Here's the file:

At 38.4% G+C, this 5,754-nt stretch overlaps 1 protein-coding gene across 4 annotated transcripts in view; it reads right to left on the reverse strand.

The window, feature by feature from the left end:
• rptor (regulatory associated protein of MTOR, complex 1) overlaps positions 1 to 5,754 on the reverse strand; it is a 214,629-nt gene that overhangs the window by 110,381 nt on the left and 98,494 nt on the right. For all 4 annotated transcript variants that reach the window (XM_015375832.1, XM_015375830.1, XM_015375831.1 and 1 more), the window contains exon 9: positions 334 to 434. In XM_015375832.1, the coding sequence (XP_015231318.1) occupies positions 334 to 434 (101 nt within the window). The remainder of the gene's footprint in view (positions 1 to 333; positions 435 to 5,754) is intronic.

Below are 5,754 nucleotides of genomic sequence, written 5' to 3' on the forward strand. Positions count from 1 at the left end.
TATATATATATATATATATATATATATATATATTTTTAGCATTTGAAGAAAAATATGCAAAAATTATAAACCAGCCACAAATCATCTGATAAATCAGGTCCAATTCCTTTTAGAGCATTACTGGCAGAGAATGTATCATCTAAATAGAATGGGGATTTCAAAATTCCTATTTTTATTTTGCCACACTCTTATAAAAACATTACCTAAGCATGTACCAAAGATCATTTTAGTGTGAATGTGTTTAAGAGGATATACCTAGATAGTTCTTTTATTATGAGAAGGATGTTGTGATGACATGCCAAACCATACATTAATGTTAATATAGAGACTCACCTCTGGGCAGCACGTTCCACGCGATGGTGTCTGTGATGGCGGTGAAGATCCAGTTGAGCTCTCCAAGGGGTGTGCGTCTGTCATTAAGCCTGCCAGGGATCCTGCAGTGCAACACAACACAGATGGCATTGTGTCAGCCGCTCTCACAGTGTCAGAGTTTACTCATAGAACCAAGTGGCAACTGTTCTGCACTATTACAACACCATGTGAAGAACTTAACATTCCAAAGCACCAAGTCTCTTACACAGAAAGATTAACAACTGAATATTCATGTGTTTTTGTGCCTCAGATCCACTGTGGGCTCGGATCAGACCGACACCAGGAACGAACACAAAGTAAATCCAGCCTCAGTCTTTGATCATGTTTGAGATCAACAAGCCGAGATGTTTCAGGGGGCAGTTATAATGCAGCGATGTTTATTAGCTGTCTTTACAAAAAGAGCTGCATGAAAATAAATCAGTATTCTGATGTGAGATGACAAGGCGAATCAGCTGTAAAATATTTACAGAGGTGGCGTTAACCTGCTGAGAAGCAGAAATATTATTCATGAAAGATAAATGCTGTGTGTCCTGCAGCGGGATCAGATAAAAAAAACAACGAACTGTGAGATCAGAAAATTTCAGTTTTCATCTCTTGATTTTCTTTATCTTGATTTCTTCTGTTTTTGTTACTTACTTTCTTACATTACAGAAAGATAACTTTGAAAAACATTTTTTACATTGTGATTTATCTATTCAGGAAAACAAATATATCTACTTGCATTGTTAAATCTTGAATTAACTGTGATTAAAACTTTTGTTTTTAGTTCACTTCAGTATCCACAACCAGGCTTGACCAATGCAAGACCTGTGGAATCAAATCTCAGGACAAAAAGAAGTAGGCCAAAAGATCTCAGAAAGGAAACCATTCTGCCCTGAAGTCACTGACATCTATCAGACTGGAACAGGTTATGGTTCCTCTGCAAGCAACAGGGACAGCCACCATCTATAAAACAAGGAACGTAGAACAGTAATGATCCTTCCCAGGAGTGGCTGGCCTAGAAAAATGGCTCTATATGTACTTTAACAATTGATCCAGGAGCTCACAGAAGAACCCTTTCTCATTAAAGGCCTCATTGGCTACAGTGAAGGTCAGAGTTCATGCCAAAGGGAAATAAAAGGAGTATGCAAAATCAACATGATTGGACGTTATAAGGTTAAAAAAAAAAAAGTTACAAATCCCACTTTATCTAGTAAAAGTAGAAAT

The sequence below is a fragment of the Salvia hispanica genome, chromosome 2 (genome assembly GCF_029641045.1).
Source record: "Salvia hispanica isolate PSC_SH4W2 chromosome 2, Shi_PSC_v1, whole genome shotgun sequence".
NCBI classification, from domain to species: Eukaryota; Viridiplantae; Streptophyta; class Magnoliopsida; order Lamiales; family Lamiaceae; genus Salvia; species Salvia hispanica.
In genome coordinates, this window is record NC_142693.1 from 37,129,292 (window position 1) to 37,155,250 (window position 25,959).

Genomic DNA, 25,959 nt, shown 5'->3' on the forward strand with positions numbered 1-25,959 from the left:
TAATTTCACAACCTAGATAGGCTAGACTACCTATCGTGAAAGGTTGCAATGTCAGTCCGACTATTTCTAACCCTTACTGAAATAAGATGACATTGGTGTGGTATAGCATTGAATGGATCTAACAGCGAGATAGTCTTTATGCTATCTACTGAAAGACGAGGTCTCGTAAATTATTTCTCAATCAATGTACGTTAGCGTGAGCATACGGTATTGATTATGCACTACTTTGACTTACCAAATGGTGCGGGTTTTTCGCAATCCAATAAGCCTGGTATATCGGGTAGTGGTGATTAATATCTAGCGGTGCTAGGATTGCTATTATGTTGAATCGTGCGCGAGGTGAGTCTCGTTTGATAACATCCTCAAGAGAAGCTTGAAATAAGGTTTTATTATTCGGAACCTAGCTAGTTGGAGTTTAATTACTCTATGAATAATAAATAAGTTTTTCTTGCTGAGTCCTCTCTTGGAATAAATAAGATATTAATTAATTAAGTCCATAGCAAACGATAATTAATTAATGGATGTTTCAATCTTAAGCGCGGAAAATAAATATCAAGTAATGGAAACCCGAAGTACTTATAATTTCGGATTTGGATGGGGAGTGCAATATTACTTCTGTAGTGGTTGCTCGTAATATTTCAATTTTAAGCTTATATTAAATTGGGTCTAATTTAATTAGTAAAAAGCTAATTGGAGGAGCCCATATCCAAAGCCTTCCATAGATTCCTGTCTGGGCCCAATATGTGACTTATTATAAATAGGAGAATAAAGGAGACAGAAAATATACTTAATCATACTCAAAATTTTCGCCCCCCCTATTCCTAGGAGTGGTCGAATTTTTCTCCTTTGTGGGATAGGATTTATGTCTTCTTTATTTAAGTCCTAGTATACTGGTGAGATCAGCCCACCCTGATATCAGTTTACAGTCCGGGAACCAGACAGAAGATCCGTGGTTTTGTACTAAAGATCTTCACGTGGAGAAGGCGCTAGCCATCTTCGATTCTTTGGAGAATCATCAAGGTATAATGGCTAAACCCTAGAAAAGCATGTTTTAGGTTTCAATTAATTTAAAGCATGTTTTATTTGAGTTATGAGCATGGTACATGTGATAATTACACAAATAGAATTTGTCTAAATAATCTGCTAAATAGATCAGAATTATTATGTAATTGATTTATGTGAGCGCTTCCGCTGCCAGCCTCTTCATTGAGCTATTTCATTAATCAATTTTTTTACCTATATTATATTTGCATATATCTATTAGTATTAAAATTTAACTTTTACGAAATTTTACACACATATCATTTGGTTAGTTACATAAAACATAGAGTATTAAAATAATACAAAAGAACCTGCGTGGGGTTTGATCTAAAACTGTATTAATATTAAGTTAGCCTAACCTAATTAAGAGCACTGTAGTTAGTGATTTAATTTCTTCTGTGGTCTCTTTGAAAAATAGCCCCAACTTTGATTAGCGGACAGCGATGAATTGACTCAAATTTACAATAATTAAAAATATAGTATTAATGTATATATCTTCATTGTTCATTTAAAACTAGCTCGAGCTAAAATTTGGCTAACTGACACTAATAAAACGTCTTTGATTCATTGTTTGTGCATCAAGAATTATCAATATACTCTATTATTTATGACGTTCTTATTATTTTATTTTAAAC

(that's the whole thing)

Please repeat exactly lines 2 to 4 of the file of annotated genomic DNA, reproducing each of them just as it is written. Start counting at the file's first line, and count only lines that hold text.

The window, feature by feature from the left end:
• rptor (regulatory associated protein of MTOR, complex 1) overlaps positions 1 to 5,754 on the reverse strand; it is a 214,629-nt gene that overhangs the window by 110,381 nt on the left and 98,494 nt on the right. For all 4 annotated transcript variants that reach the window (XM_015375832.1, XM_015375830.1, XM_015375831.1 and 1 more), the window contains exon 9: positions 334 to 434. In XM_015375832.1, the coding sequence (XP_015231318.1) occupies positions 334 to 434 (101 nt within the window). The remainder of the gene's footprint in view (positions 1 to 333; positions 435 to 5,754) is intronic.

Below are 5,754 nucleotides of genomic sequence, written 5' to 3' on the forward strand. Positions count from 1 at the left end.